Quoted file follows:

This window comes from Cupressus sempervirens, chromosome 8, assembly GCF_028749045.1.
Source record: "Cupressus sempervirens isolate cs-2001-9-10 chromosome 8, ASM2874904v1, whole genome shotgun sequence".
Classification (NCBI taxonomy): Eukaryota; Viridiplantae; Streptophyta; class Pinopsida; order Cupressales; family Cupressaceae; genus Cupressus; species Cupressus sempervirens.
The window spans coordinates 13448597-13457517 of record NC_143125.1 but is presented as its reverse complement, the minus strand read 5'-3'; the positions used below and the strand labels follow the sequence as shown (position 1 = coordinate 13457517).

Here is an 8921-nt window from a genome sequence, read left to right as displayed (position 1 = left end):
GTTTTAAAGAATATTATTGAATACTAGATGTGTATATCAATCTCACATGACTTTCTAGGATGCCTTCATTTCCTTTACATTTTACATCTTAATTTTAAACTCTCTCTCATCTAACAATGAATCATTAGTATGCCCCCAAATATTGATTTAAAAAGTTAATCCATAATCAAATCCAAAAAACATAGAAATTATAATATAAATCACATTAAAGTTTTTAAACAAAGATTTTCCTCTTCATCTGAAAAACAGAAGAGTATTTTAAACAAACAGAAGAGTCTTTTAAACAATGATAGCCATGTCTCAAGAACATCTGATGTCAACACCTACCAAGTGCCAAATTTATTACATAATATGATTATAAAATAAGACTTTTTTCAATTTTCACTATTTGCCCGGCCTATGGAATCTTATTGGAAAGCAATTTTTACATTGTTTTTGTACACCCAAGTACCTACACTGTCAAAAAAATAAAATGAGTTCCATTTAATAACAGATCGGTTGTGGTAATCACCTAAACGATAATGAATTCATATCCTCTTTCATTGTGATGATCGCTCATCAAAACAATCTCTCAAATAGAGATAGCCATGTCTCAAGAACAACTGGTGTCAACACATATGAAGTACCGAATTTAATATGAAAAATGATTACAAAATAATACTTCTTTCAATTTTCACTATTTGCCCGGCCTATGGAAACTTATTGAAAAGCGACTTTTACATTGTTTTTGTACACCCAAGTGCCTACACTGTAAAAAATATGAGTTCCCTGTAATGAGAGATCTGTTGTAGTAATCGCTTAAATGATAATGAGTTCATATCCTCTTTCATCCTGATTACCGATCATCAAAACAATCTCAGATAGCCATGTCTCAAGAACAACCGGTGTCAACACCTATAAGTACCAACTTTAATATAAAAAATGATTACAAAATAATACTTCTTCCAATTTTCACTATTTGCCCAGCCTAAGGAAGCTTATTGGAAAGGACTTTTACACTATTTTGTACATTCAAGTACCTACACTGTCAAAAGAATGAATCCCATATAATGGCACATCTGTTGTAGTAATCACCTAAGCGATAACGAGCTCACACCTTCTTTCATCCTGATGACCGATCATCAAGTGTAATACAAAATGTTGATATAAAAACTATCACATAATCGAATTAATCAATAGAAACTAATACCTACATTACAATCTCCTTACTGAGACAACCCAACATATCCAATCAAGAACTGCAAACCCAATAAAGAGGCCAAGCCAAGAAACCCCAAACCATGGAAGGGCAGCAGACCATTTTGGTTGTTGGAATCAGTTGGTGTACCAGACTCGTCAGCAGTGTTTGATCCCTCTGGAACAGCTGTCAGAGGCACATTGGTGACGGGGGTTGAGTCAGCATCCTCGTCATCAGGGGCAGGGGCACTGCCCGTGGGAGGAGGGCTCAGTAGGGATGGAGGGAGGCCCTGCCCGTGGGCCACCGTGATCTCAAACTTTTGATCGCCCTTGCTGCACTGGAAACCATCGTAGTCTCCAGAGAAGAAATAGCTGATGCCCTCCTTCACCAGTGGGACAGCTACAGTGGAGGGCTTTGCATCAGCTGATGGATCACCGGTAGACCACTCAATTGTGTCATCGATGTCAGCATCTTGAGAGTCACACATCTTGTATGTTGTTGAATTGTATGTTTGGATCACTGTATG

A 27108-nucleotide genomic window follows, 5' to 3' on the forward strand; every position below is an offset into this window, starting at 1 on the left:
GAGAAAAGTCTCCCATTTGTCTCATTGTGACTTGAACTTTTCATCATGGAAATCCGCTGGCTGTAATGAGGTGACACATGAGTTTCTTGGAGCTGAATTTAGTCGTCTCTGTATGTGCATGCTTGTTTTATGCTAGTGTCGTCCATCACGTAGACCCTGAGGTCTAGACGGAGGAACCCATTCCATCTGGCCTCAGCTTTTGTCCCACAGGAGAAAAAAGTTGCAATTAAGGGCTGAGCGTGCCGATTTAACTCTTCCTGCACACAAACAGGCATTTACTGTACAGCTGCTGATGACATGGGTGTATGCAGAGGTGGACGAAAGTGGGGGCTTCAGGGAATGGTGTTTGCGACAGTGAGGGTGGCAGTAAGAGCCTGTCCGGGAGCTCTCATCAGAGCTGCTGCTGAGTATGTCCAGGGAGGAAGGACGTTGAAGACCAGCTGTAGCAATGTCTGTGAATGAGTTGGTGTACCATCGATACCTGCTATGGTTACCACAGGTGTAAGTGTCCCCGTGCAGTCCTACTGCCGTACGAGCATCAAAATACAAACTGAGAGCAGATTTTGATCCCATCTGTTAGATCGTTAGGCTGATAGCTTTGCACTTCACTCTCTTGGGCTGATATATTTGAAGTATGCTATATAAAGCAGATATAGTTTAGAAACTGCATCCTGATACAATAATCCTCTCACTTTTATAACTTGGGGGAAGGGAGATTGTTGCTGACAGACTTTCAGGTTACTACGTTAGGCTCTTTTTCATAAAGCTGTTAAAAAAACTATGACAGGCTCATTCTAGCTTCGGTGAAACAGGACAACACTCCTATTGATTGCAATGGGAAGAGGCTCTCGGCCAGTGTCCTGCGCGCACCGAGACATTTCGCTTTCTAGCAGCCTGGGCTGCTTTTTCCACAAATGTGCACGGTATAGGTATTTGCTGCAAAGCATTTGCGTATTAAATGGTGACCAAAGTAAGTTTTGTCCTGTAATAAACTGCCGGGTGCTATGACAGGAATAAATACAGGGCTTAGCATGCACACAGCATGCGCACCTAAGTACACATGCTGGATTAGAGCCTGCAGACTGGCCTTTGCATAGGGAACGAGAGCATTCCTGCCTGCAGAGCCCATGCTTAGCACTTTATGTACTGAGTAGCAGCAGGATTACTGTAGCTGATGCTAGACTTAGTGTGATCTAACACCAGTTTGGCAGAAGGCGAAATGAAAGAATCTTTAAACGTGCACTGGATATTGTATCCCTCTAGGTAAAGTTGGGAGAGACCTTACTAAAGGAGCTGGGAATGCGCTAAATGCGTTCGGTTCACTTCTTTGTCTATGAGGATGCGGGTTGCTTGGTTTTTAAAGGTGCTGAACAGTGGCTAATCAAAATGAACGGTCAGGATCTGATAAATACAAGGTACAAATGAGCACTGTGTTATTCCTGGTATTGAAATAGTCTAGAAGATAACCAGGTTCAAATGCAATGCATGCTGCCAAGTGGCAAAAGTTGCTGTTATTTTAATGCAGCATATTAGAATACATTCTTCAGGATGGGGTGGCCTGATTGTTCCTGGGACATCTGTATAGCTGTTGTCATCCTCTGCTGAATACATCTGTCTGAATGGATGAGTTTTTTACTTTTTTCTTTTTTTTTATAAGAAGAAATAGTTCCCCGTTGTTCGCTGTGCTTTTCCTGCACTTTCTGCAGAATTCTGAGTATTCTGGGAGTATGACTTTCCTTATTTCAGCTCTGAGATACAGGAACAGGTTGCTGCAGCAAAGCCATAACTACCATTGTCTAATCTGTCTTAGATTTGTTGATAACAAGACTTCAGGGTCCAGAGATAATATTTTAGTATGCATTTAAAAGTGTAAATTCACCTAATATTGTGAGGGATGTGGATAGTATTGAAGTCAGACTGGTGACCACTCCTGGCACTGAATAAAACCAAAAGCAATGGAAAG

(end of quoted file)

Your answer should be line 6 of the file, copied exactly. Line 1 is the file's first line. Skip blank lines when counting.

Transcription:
GTTTTAAAGAATATTATTGAATACTAGATGTGTATATCAATCTCACATGACTTTCTAGGATGCCTTCATTTCCTTTACATTTTACATCTTAATTTTAAACTCTCTCTCATCTAACAATGAATCATTAGTATGCCCCCAAATATTGATTTAAAAAGTTAATCCATAATCAAATCCAAAAAACATAGAAATTATAATATAAATCACATTAAAGTTTTTAAACAAAGATTTTCCTCTTCATCTGAAAAACAGAAGAGTATTTTAAACAAACAGAAGAGTCTTTTAAACAATGATAGCCATGTCTCAAGAACATCTGATGTCAACACCTACCAAGTGCCAAATTTATTACATAATATGATTATAAAATAAGACTTTTTTCAATTTTCACTATTTGCCCGGCCTATGGAATCTTATTGGAAAGCAATTTTTACATTGTTTTTGTACACCCAAGTACCTACACTGTCAAAAAAATAAAATGAGTTCCATTTAATAACAGATCGGTTGTGGTAATCACCTAAACGATAATGAATTCATATCCTCTTTCATTGTGATGATCGCTCATCAAAACAATCTCTCAAATAGAGATAGCCATGTCTCAAGAACAACTGGTGTCAACACATATGAAGTACCGAATTTAATATGAAAAATGATTACAAAATAATACTTCTTTCAATTTTCACTATTTGCCCGGCCTATGGAAACTTATTGAAAAGCGACTTTTACATTGTTTTTGTACACCCAAGTGCCTACACTGTAAAAAATATGAGTTCCCTGTAATGAGAGATCTGTTGTAGTAATCGCTTAAATGATAATGAGTTCATATCCTCTTTCATCCTGATTACCGATCATCAAAACAATCTCAGATAGCCATGTCTCAAGAACAACCGGTGTCAACACCTATAAGTACCAACTTTAATATAAAAAATGATTACAAAATAATACTTCTTCCAATTTTCACTATTTGCCCAGCCTAAGGAAGCTTATTGGAAAGGACTTTTACACTATTTTGTACATTCAAGTACCTACACTGTCAAAAGAATGAATCCCATATAATGGCACATCTGTTGTAGTAATCACCTAAGCGATAACGAGCTCACACCTTCTTTCATCCTGATGACCGATCATCAAGTGTAATACAAAATGTTGATATAAAAACTATCACATAATCGAATTAATCAATAGAAACTAATACCTACATTACAATCTCCTTACTGAGACAACCCAACATATCCAATCAAGAACTGCAAACCCAATAAAGAGGCCAAGCCAAGAAACCCCAAACCATGGAAGGGCAGCAGACCATTTTGGTTGTTGGAATCAGTTGGTGTACCAGACTCGTCAGCAGTGTTTGATCCCTCTGGAACAGCTGTCAGAGGCACATTGGTGACGGGGGTTGAGTCAGCATCCTCGTCATCAGGGGCAGGGGCACTGCCCGTGGGAGGAGGGCTCAGTAGGGATGGAGGGAGGCCCTGCCCGTGGGCCACCGTGATCTCAAACTTTTGATCGCCCTTGCTGCACTGGAAACCATCGTAGTCTCCAGAGAAGAAATAGCTGATGCCCTCCTTCACCAGTGGGACAGCTACAGTGGAGGGCTTTGCATCAGCTGATGGATCACCGGTAGACCACTCAATTGTGTCATCGATGTCAGCATCTTGAGAGTCACACATCTTGTATGTTGTTGAATTGTATGTTTGGATCACTGTATG